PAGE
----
India’s newest and biggest ever warship, the aircraft carrier INS Vikramaditya, has arrived yesterday at its home port of Karwar in Karnataka, in the southwestern coast of India, after an uninterrupted six-week sail from northern Russia. In November 2013 the 44,500 ton vessel completed a modification and refurbishment process that lasted nine years.
The aircraft carrier will now go through another refitting necessary to support the air wing that will be operating on board, and new armament, including Barak air and missile defense systems and mission systems that could not be installed in Russia. In few weeks the carrier will begin to support carrier qualification for Indian Navy pilots. The ship has the ability to carry over 30 aircraft comprising an assortment of MiG 29K/Sea Harrier, Kamov 31, Kamov 28, Sea King, ALH-Dhruv and Chetak helicopters. On its way to India Vikramaditya was escorted by a number of naval vessels, including the carrier INS Viraat. As the two carriers were sailing in close formation, Sea Harrier fighters aircraft and Ka-31 helicopters operating from INS Viraat performed simulated landings and take offs on the Vikramaditya.
At present, Indian pilots are being trained on simulators to operate from the confines of the small flight deck. A shore-based training facility in Goa, where the MiG 29 K fighter squadrons will be based, is also set to start training pilots on landing and taking off from the carrier. The facility is a replica of the Vikramaditya flight deck — for both taking off from a ski jump and landing with arrestor wires.
The certification of both pilots and air controllers has to be completed before the ship can formally join the fleet. A team of around 83 Russian personnel, who sailed with the ship, will remain in Karwar over the next year as part of the one year guarantee of the Sevmash shipyard, the Indian Express wrote.
The new carrier introduces many capabilities the Indian Navy did not have sofar. To support fixed wing and rotary wing aircraft the ship is equipped with state of the art launch and recovery systems along with aids to enable smooth and efficient operation of ship borne aircraft. Its distinctive ‘ski jump’ deck elevating 14 degrees at its tip enables the launching of MiG-29K and Sea Harrier jets without the use of catapult. While the Ski Jump architecture has already been used in existing carriers such as Viraat, it was designed to support Vertical/Short Take-Off and Landing (V/STOL) aircraft such as the Sea Harrier and helicopters, but not the fixed wing aircraft like the MiG-29K, which otherwise require catapult. The MiGs will recover back on board using arresting cable. Other systems supporting aircraft operations include the LUNA Landing system for MiGs, DAPS Landing system for Sea Harriers and Flight deck lighting systems.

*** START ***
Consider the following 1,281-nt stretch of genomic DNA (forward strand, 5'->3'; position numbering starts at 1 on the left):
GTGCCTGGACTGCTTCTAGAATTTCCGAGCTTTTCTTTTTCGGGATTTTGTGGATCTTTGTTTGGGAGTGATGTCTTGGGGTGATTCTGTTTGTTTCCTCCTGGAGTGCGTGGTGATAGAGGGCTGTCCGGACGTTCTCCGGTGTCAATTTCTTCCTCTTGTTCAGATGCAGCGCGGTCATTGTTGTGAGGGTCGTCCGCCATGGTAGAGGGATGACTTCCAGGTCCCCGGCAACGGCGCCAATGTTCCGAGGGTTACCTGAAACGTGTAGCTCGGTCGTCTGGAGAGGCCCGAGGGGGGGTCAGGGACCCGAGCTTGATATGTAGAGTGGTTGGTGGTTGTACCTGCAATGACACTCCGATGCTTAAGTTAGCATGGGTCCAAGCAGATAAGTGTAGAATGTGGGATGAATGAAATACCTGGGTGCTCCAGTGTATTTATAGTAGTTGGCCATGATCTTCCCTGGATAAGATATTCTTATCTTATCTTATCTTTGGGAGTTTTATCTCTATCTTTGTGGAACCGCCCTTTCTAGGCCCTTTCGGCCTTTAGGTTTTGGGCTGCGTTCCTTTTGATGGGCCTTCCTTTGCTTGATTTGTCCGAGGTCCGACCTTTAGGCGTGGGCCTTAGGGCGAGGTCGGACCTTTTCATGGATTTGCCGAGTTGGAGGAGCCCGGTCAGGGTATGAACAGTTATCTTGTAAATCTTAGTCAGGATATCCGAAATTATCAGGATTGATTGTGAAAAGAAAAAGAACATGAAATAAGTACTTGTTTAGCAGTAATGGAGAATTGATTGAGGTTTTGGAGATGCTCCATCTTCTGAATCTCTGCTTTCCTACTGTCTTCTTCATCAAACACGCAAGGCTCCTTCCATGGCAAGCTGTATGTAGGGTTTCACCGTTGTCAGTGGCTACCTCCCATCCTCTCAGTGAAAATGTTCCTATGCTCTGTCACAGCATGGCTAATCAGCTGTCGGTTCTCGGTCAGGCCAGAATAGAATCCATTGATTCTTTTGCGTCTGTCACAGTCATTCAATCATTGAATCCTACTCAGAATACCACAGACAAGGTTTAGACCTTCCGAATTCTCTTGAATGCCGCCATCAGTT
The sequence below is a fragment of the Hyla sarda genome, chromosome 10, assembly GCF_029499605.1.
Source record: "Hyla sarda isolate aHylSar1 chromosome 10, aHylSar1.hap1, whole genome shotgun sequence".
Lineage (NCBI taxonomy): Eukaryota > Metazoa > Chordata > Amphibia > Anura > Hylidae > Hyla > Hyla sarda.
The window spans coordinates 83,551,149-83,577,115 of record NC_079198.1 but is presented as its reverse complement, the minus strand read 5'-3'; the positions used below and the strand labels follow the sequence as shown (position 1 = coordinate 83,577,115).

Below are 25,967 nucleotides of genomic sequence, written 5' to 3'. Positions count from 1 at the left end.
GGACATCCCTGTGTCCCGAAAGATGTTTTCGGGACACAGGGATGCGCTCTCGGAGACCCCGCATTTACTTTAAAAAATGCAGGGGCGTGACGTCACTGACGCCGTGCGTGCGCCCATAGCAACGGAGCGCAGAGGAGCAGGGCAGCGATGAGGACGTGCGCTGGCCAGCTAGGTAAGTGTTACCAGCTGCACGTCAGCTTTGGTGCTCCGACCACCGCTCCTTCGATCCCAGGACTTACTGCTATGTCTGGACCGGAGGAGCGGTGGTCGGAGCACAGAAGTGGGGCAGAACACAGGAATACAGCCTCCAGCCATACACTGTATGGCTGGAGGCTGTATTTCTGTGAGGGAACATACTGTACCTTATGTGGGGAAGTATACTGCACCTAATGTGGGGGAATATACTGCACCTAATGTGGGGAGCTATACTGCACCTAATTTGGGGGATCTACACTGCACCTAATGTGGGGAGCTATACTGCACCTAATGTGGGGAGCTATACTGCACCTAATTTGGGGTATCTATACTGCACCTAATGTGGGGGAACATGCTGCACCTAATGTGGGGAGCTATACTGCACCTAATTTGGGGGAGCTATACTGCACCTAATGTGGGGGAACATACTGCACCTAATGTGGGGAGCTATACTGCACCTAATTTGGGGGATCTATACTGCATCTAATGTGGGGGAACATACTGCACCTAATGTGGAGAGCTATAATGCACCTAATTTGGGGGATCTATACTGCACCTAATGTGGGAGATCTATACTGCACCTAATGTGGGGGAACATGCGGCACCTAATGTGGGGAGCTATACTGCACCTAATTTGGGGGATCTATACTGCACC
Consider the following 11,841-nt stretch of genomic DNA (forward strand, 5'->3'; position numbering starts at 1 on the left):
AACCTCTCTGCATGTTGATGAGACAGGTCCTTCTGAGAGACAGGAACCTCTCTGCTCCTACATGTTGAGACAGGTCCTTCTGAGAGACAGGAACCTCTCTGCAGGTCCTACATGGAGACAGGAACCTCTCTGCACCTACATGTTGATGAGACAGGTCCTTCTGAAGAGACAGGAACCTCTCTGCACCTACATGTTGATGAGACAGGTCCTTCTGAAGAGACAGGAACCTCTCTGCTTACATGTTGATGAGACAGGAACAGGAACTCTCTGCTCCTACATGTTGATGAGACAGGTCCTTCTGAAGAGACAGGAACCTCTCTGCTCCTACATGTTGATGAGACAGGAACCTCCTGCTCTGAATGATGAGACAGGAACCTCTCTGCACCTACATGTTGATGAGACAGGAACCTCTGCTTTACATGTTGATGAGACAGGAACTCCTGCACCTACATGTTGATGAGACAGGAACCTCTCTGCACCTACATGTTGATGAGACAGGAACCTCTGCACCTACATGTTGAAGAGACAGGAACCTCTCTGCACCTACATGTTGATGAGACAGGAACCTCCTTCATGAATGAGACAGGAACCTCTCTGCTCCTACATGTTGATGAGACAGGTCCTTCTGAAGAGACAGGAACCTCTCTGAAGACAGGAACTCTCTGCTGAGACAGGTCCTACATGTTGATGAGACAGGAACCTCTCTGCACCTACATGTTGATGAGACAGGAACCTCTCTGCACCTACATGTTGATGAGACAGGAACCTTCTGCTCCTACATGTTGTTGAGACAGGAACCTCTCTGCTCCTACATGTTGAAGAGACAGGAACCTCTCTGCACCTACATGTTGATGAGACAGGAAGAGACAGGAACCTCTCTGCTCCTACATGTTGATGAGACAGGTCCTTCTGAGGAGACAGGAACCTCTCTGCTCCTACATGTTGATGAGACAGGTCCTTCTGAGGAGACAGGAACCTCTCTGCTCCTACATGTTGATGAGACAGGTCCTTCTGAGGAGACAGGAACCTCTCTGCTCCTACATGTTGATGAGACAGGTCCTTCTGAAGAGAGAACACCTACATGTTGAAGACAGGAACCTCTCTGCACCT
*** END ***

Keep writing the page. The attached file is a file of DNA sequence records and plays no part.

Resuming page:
The heart of the operational network that infuses life into the combat systems onboard the ship is the Computer aided Action Information Organisation (CAIO) system, LESORUB-E developed by the Russian MARS IT concern. LESORUB has the capability to gather data from ship’s sensors and data links and to process, collate and assemble comprehensive tactical pictures. This state of the art system has been specifically designed keeping in mind the essential requirement on the carrier for fighter control and direction.
Another prominent equipment crowning the super structure’s island is the Resistor-E radar complex. As a primary situational sensor the vessels’ radar maintains a surveillance bubble of over 500 kms around the ship; Resistor-E also provides an automated sensor for air traffic control, approach/landing and short range navigation for ship borne aircraft. The system supports airborne mission planning and in-flight navigation providing flight data to aircraft operating at extended ranges from the mother ship. The precision approach guidance system aids the fighters on approach to be directed down to a distance of 30 meters short of flight deck.
Vikramaditya also boasts of a very modern communication complex, CCS MK II, to meet her external communication requirement. Installation of Link II tactical data system allows her to be fully integrated with the Indian Navy’s network centric operations.